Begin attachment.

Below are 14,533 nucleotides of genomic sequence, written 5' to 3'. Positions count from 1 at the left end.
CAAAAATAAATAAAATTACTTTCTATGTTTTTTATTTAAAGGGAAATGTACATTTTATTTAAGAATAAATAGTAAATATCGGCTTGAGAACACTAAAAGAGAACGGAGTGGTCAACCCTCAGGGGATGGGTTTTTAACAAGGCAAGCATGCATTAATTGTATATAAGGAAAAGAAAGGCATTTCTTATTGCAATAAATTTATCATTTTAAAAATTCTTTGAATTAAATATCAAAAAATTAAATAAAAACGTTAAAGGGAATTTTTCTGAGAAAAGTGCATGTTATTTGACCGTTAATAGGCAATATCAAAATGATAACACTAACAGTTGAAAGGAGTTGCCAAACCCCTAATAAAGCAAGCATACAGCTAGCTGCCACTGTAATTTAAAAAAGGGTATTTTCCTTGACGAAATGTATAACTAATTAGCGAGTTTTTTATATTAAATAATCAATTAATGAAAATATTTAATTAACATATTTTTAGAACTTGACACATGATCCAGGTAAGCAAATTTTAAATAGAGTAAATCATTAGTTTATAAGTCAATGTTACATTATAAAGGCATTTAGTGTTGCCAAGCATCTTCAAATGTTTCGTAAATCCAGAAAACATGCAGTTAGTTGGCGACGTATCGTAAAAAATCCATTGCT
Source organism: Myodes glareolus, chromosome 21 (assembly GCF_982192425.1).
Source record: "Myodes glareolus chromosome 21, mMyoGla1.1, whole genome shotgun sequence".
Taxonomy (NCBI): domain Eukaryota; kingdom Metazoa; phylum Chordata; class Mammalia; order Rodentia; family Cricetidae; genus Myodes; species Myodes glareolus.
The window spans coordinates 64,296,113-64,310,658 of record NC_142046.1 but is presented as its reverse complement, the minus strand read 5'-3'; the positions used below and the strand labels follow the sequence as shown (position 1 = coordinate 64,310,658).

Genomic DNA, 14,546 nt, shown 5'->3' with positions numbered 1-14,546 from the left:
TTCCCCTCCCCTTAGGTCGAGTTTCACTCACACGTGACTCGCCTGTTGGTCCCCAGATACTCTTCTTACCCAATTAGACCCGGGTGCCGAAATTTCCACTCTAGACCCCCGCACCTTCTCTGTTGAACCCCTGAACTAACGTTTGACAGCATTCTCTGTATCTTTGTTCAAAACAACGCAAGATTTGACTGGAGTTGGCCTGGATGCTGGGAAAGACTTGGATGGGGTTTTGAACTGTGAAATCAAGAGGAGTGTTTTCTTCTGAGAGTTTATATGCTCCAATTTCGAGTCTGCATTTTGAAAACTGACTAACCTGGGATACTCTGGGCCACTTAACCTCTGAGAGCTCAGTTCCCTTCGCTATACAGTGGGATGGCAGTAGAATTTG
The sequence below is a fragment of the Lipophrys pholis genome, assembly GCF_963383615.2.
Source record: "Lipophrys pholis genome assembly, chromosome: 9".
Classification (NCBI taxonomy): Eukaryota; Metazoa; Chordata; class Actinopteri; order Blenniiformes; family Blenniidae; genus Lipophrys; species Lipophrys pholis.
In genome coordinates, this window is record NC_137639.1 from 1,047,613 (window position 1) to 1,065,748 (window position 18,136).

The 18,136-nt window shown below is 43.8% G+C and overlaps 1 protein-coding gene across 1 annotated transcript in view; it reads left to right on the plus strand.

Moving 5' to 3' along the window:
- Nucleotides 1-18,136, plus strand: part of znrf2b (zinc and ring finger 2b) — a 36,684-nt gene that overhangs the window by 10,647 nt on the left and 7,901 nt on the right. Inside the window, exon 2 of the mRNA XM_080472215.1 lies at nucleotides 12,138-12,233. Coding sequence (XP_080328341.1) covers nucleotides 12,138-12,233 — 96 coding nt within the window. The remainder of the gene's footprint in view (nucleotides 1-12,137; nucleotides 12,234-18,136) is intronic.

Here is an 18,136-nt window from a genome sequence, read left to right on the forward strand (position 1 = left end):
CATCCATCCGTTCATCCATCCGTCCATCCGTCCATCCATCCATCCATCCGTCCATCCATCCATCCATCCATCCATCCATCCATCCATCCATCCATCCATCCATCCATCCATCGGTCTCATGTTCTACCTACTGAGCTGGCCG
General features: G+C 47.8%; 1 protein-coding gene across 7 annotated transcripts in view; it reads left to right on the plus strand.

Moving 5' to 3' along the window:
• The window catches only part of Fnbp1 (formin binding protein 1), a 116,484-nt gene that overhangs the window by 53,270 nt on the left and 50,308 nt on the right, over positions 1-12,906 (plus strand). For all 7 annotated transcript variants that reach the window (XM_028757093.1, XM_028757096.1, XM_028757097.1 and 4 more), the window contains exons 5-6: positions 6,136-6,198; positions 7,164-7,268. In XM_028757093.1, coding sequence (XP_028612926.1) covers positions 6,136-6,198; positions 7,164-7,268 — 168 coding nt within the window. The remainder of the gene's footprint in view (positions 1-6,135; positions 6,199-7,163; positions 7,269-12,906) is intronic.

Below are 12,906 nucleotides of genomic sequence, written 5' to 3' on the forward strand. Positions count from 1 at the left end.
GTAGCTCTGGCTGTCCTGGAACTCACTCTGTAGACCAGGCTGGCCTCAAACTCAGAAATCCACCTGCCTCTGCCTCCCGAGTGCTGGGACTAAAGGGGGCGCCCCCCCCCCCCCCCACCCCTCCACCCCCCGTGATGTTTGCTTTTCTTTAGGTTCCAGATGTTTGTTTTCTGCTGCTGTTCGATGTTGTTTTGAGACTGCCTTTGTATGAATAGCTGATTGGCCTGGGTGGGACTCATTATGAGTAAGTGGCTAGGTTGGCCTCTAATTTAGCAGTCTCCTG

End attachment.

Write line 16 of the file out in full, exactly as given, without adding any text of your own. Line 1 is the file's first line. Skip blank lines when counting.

Here is an 18,136-nt window from a genome sequence, read left to right on the forward strand (position 1 = left end):